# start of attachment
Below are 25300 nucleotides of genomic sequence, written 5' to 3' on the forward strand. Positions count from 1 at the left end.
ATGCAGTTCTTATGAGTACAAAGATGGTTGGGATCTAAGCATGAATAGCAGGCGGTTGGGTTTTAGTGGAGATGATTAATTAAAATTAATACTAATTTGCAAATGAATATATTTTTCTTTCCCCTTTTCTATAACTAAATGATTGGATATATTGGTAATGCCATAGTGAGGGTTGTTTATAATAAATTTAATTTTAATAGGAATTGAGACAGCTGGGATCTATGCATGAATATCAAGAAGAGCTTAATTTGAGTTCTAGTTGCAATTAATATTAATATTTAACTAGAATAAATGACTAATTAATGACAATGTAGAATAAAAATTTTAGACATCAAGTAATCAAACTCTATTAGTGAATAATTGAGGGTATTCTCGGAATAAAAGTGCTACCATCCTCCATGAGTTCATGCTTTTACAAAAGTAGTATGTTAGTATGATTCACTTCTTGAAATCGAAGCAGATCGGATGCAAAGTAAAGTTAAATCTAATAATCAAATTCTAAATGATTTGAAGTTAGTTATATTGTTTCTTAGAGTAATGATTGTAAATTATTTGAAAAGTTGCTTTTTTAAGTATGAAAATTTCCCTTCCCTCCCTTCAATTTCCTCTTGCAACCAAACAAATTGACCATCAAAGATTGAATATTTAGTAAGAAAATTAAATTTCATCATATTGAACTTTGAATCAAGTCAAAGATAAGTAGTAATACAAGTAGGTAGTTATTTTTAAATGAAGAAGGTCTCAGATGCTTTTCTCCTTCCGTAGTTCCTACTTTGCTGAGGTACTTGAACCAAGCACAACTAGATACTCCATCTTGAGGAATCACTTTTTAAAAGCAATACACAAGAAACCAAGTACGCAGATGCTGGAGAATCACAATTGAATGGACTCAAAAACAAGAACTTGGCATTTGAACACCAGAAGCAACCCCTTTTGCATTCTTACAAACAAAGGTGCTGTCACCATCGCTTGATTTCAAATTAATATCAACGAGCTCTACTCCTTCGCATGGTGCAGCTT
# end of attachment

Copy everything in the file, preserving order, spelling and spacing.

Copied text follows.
Below are 25300 nucleotides of genomic sequence, written 5' to 3' on the forward strand. Positions count from 1 at the left end.
ATGCAGTTCTTATGAGTACAAAGATGGTTGGGATCTAAGCATGAATAGCAGGCGGTTGGGTTTTAGTGGAGATGATTAATTAAAATTAATACTAATTTGCAAATGAATATATTTTTCTTTCCCCTTTTCTATAACTAAATGATTGGATATATTGGTAATGCCATAGTGAGGGTTGTTTATAATAAATTTAATTTTAATAGGAATTGAGACAGCTGGGATCTATGCATGAATATCAAGAAGAGCTTAATTTGAGTTCTAGTTGCAATTAATATTAATATTTAACTAGAATAAATGACTAATTAATGACAATGTAGAATAAAAATTTTAGACATCAAGTAATCAAACTCTATTAGTGAATAATTGAGGGTATTCTCGGAATAAAAGTGCTACCATCCTCCATGAGTTCATGCTTTTACAAAAGTAGTATGTTAGTATGATTCACTTCTTGAAATCGAAGCAGATCGGATGCAAAGTAAAGTTAAATCTAATAATCAAATTCTAAATGATTTGAAGTTAGTTATATTGTTTCTTAGAGTAATGATTGTAAATTATTTGAAAAGTTGCTTTTTTAAGTATGAAAATTTCCCTTCCCTCCCTTCAATTTCCTCTTGCAACCAAACAAATTGACCATCAAAGATTGAATATTTAGTAAGAAAATTAAATTTCATCATATTGAACTTTGAATCAAGTCAAAGATAAGTAGTAATACAAGTAGGTAGTTATTTTTAAATGAAGAAGGTCTCAGATGCTTTTCTCCTTCCGTAGTTCCTACTTTGCTGAGGTACTTGAACCAAGCACAACTAGATACTCCATCTTGAGGAATCACTTTTTAAAAGCAATACACAAGAAACCAAGTACGCAGATGCTGGAGAATCACAATTGAATGGACTCAAAAACAAGAACTTGGCATTTGAACACCAGAAGCAACCCCTTTTGCATTCTTACAAACAAAGGTGCTGTCACCATCGCTTGATTTCAAATTAATATCAACGAGCTCTACTCCTTCGCATGGTGCAGCTT